Auburn Hills — Michigan State point guard Keith Appling has faced his share of quick point guards this season.
From Miami's Shane Larkin to Michigan's Trey Burke to Ohio State's Aaron Craft, they have all been the guy Appling has been charged with stopping and it hasn't always gone smoothly for the junior.
But when Michigan State faces Memphis today in the third round of the NCAA Tournament, Appling will be facing Joe Jackson, a player as quick, or quicker, than the ones he has played and one Appling is familiar with.
He and Jackson played together in the summer of 2011 on the USA Basketball Junior National Team and are fully aware of each other's game.
"I've known Joe Jackson a long time and he's obviously a pretty good player," Appling said. "Joe is pretty fast, he has a very quick first step, so if I do end up playing him, I have to be solid and stay in front of him. At the same time, he played with me, so he knows my game as well."
After Memphis' victory over Saint Mary's on Thursday, Jackson was complimentary of Appling, as well.
"I kind of know what he can do good and what he can do bad," he said. "It's going to be a good game and he's going to play hard."
By Friday afternoon, Jackson wasn't worried much about his potential matchup.
"I played against him before and none of the guys on the court are NBA All-Stars," he said. "He laces his shoes up just like me, so just go out there and play ball."
It's a matchup Michigan State coach Tom Izzo knows will be critical to the outcome.
"They are a lot alike," Izzo said. "Both have speed and Jackson maybe shoots a little better off the dribble. I like Appling's toughness, so it should be a heck of a matchup. I don't know if anybody has an edge over anybody else in that matchup."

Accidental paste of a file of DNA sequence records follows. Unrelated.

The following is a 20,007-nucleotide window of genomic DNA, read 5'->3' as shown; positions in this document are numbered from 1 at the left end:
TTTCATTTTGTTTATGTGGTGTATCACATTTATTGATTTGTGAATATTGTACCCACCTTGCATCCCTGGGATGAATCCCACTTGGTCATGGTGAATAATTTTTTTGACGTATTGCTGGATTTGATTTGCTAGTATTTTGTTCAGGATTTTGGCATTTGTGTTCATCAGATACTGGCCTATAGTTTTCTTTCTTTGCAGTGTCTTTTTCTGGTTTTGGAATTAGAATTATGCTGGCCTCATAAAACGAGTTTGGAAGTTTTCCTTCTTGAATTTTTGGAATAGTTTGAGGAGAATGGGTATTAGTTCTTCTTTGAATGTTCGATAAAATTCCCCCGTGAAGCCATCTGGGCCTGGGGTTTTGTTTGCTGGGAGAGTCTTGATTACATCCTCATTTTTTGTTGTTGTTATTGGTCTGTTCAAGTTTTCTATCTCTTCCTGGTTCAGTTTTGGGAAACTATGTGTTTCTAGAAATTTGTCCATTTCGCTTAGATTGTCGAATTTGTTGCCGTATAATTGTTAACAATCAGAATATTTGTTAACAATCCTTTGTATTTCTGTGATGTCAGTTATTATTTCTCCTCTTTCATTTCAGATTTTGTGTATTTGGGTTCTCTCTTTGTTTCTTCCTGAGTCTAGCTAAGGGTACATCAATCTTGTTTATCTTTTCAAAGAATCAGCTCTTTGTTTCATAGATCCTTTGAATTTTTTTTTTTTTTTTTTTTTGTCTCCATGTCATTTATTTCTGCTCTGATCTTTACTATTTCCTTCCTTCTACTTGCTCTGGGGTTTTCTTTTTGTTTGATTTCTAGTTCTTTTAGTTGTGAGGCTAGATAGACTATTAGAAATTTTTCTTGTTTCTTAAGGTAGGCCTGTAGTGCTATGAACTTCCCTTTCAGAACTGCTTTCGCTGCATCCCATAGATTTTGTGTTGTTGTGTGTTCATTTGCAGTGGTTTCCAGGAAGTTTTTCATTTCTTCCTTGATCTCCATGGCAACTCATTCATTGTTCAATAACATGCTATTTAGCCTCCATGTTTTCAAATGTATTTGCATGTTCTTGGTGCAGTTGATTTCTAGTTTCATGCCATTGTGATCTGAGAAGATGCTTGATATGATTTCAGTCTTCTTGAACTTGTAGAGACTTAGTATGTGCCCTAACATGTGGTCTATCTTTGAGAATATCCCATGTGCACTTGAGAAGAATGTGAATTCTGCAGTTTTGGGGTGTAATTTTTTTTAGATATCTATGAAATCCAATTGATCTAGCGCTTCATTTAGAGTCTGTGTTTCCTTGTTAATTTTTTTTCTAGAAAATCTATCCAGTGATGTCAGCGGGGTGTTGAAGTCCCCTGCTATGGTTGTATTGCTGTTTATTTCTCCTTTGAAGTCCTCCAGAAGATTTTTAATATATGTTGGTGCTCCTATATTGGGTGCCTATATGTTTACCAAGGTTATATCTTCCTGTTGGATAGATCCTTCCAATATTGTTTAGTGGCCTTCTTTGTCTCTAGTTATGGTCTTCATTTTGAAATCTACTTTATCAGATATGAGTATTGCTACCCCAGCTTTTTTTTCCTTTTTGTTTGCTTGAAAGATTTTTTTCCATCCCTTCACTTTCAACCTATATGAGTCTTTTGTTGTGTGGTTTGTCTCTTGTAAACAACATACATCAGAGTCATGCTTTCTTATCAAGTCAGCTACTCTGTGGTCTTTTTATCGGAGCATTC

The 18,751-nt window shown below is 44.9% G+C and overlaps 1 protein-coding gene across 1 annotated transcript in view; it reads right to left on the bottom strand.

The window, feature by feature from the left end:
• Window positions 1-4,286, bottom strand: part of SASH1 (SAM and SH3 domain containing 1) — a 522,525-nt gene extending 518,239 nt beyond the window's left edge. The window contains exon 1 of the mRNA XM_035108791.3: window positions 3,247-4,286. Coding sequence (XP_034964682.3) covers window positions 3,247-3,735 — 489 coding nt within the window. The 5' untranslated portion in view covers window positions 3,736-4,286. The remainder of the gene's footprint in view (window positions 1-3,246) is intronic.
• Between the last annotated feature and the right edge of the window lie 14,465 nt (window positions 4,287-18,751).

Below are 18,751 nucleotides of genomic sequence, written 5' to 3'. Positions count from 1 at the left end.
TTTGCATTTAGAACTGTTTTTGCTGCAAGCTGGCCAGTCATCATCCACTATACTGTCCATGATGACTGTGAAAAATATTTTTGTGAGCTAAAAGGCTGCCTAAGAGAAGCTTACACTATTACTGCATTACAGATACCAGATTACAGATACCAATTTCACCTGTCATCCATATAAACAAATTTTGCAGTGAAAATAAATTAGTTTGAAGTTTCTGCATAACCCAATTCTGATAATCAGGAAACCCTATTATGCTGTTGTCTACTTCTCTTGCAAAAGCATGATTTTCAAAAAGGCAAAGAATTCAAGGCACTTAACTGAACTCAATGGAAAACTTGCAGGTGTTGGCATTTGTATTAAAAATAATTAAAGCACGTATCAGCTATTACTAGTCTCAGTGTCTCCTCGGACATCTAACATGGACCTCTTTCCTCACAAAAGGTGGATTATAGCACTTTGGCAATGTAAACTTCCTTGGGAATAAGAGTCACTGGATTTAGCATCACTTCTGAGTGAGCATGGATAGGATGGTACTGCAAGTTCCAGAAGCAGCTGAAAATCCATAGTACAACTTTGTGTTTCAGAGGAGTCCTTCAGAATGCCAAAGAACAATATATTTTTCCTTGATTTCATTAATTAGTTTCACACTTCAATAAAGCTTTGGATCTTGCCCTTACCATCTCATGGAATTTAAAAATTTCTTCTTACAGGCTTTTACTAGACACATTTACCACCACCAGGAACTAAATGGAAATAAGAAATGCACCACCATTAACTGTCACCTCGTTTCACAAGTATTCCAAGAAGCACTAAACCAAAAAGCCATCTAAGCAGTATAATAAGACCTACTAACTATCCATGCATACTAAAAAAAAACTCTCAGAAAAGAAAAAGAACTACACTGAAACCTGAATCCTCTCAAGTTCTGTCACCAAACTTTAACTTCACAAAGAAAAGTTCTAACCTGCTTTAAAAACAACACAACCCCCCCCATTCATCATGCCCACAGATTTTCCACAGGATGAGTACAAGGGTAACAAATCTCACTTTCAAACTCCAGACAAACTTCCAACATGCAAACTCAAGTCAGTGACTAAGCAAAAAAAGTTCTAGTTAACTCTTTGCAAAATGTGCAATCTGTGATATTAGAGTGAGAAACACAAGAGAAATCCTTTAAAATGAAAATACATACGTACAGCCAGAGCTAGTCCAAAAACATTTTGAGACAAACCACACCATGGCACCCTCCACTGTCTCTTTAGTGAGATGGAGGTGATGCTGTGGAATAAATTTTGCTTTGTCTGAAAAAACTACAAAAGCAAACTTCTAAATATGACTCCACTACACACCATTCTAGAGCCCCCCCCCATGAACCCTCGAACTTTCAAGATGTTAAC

Forgetting last matchup
The last time Michigan State played Memphis in the NCAA Tournament is a day Izzo does his best to forget.
"We burned that tape," Izzo said of the 92-74 loss in the 2008 regional semifinals when No. 5 seed Michigan State lost to No. 1 Memphis and Derrick Rose.
"If I carried a hankie in my jacket, I would have definitely waved the thing," Izzo said. "You know, it was almost worthy of the clock to keep running. We were down 50-20, and I think it was worse than that."
Memphis is more athletic and presents plenty of matchup issues for Michigan State, which will have to adjust quickly.
"It reminds me of going from Eastern Michigan to Princeton, only in reverse," Izzo said, referencing to the scenario during his first NCAA Tournament in 1998. "I definitely don't have anybody on my scout team that jumps (as high as some of the Memphis players).
"We put a ladder out there and let the guys jump off that to try and simulate what their guys can do. But with this team, prep is going to be more individual."
Michigan State and Memphis have one common opponent this season — Minnesota.
Michigan State split with Minnesota while Memphis lost to Minnesota at the Battle 4 Atlantis in November, when Andre Hollins scored 41 for the Gophers.
Derrick Nix said Memphis is a lot like Minnesota.
"An athletic team with athletic bigs," he said. "And good guards that can fill it up."
… Michigan State is 17-3 in the second game of an NCAA Tournament weekend under Izzo. The losses have come to top seeds.
… Michigan State has appeared in the Sweet 16 10 times in the last 15 seasons, and four of the last five. Only Duke has more appearances (12) the last 15 years.
… Michigan State is 0-2 against Memphis.